Greetings. I write to you in some pain. I sit at my kitchen table, a takeout container before me containing the remains of last night’s dinner, my face screwed up like Munch’s screamer. My eyes cannot be bothered to make tears. My nervous system is overridden by heat. My fingertips are red with spices and I am breathing heavily through my mouth. As the burn subsides, I take another bite. I cannot stop. State Park’s Nashville hot chicken hurts so good.
State Park opened at the end of 2013, calling itself the “(obnoxious little) sister bar” of Hungry Mother, the French-Southern restaurant operated by the same team. More a dive bar-themed bar than an actual dive bar, State Park was a place to come for fun, offering pinball, kitschy dioramas, a well-stocked jukebox, and a menu that showcased regional dishes like Memphis BBQ spaghetti and Kentucky Hot Brown sandwiches with the zeal of an American studies major. But it was always overshadowed by its acclaimed sibling around the block. In May, Barry Maiden won the James Beard “Best Chef: Northeast” award at Hungry Mother. In July, after seven years, the restaurant closed.
So how is State Park faring, bereft of its big sister, and in the midst of construction resulting from a nearby August fire? (It temporarily closed some of State Park’s One Kendall Square neighbors, including the Blue Room and Flat Top Johnny’s.)
Better than ever.
Chef Tyler Sundet, a longtime Hungry Mother employee and part owner of State Park (along with John Kessen, Alon Munzer, and Rachel Miller Munzer), has rejiggered the menu — relegating some favorites to lunch, introducing new dishes at dinner, and rotating items in and out with frequency. It now feels like less of a scene, more of a restaurant.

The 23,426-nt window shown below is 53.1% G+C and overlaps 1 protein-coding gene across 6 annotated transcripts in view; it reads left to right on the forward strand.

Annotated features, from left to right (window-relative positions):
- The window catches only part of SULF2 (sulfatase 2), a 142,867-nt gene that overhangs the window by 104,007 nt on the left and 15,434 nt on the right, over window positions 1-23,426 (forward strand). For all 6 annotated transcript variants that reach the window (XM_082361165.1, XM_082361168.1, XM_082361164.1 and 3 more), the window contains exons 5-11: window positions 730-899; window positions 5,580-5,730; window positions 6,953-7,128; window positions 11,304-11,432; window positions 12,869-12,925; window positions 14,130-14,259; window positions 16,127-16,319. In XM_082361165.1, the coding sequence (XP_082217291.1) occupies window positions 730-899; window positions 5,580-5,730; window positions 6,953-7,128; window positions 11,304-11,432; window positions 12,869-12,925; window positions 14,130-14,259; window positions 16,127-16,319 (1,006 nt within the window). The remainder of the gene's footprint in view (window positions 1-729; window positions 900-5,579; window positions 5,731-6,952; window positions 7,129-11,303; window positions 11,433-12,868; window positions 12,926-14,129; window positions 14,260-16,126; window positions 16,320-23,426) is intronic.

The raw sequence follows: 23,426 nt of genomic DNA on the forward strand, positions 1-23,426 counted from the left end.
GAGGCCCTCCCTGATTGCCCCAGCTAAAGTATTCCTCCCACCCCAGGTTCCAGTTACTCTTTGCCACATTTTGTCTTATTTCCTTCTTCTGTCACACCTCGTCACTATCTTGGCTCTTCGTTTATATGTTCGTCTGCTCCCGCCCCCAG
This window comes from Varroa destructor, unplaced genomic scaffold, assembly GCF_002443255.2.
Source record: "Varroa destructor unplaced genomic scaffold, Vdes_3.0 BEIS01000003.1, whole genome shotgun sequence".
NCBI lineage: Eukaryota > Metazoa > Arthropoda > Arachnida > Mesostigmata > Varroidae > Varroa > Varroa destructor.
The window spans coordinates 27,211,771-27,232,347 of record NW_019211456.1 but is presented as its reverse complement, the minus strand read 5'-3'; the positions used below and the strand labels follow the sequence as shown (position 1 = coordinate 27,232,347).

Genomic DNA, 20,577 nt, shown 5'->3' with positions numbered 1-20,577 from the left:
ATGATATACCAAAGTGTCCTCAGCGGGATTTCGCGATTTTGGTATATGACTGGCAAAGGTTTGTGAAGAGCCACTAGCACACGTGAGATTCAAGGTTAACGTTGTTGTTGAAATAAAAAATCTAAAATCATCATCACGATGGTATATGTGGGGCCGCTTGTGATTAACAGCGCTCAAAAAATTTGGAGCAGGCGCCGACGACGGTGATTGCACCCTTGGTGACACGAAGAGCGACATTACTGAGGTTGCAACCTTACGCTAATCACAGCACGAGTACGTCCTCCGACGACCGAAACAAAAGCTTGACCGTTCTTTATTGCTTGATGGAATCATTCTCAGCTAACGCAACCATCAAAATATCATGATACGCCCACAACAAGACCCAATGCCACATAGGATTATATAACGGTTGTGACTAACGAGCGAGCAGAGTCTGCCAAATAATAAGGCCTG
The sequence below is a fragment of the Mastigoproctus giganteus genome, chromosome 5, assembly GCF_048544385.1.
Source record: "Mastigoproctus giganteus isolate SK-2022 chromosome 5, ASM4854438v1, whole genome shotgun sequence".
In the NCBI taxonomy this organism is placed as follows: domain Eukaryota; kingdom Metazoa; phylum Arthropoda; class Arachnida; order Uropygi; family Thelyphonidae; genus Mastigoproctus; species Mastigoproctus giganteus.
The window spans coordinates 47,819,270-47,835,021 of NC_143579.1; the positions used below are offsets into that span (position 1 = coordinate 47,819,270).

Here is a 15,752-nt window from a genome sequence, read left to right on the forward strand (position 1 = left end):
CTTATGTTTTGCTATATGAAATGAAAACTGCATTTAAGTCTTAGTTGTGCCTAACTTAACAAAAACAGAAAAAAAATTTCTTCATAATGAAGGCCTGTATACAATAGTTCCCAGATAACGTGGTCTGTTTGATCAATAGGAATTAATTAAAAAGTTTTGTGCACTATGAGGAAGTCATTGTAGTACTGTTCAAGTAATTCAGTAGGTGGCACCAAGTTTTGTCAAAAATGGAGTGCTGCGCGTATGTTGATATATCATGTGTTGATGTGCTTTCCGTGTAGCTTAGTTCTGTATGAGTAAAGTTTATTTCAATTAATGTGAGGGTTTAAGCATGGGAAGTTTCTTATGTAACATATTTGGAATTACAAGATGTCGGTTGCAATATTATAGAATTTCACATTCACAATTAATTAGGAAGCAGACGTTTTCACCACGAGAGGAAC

You’ll have to come during the day if you want the excellent Texas invention known as tobacco onions, a tangled pile of onion rings so thin and crisp they do indeed resemble tobacco, or that BBQ spaghetti. This is exactly as it sounds, spaghetti tossed with smoked pork, marinara, and tangy barbecue sauce. Equally notable is the garlic bread on the side — how we’d all like to eat it but might not let ourselves make it, essentially fried in a deep bath of butter, every pore saturated yet still crisp.
But dinner now has a lighter touch, a little more elegance, to add to the meaty, heavy mix.
Does it matter that beans are heirloom when the kitchen fries them into crisp and crunchy nubbins, then showers them with nacho cheese dust? Maybe not so much, but they are as addictive as Doritos. There are pickled eggs, with that strange, dense, almost flan-like texture, stained bright beet pink against a yellow eye: pickled eggs as designed by Sanrio. Little buttermilk biscuits are denser than some but still satisfying, served with butter sweetened with Steen’s cane syrup from Louisiana.
Fried pork ribs are glazed in Korean barbecue sauce and served with kimchi — spicy, sticky, good. And charcuterie platters — rabbit bratwurst, a cured ham board — are always excellent.
For balance, though, there is smoked fish dip, light and fresh, spiked with radish slices and halved red-green cherry tomatoes, showered in chives, with thin, delicate crackers served alongside. (It’s now served warm, with house-made rye.) And vegetables are showcased in composed salads: candy-striped beets with pears, pecans, and Pecorino; green beans with pork belly, chanterelle mushrooms, black garlic, and smoked peanuts.